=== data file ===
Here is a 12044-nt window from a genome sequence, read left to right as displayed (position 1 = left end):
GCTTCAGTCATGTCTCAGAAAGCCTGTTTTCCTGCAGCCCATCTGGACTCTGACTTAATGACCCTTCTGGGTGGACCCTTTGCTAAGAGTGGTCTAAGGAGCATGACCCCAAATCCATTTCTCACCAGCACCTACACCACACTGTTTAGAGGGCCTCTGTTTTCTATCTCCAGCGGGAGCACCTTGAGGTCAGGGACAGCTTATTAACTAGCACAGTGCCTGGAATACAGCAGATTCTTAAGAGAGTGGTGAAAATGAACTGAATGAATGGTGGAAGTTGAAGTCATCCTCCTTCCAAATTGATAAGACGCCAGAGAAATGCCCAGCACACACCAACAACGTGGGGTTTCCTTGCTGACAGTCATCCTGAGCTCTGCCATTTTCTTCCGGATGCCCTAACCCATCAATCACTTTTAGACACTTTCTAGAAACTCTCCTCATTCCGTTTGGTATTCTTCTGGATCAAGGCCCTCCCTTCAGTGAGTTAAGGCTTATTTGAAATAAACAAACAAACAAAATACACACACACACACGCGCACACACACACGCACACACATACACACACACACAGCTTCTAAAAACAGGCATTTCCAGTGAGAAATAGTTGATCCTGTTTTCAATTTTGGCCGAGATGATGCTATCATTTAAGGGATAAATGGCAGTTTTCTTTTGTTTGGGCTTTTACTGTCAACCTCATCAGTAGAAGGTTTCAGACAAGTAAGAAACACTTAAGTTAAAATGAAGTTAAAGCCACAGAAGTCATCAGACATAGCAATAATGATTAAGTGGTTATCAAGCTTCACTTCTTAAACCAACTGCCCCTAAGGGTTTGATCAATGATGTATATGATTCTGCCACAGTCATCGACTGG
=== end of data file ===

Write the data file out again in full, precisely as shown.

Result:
Here is a 12044-nt window from a genome sequence, read left to right as displayed (position 1 = left end):
GCTTCAGTCATGTCTCAGAAAGCCTGTTTTCCTGCAGCCCATCTGGACTCTGACTTAATGACCCTTCTGGGTGGACCCTTTGCTAAGAGTGGTCTAAGGAGCATGACCCCAAATCCATTTCTCACCAGCACCTACACCACACTGTTTAGAGGGCCTCTGTTTTCTATCTCCAGCGGGAGCACCTTGAGGTCAGGGACAGCTTATTAACTAGCACAGTGCCTGGAATACAGCAGATTCTTAAGAGAGTGGTGAAAATGAACTGAATGAATGGTGGAAGTTGAAGTCATCCTCCTTCCAAATTGATAAGACGCCAGAGAAATGCCCAGCACACACCAACAACGTGGGGTTTCCTTGCTGACAGTCATCCTGAGCTCTGCCATTTTCTTCCGGATGCCCTAACCCATCAATCACTTTTAGACACTTTCTAGAAACTCTCCTCATTCCGTTTGGTATTCTTCTGGATCAAGGCCCTCCCTTCAGTGAGTTAAGGCTTATTTGAAATAAACAAACAAACAAAATACACACACACACACGCGCACACACACACGCACACACATACACACACACACAGCTTCTAAAAACAGGCATTTCCAGTGAGAAATAGTTGATCCTGTTTTCAATTTTGGCCGAGATGATGCTATCATTTAAGGGATAAATGGCAGTTTTCTTTTGTTTGGGCTTTTACTGTCAACCTCATCAGTAGAAGGTTTCAGACAAGTAAGAAACACTTAAGTTAAAATGAAGTTAAAGCCACAGAAGTCATCAGACATAGCAATAATGATTAAGTGGTTATCAAGCTTCACTTCTTAAACCAACTGCCCCTAAGGGTTTGATCAATGATGTATATGATTCTGCCACAGTCATCGACTGG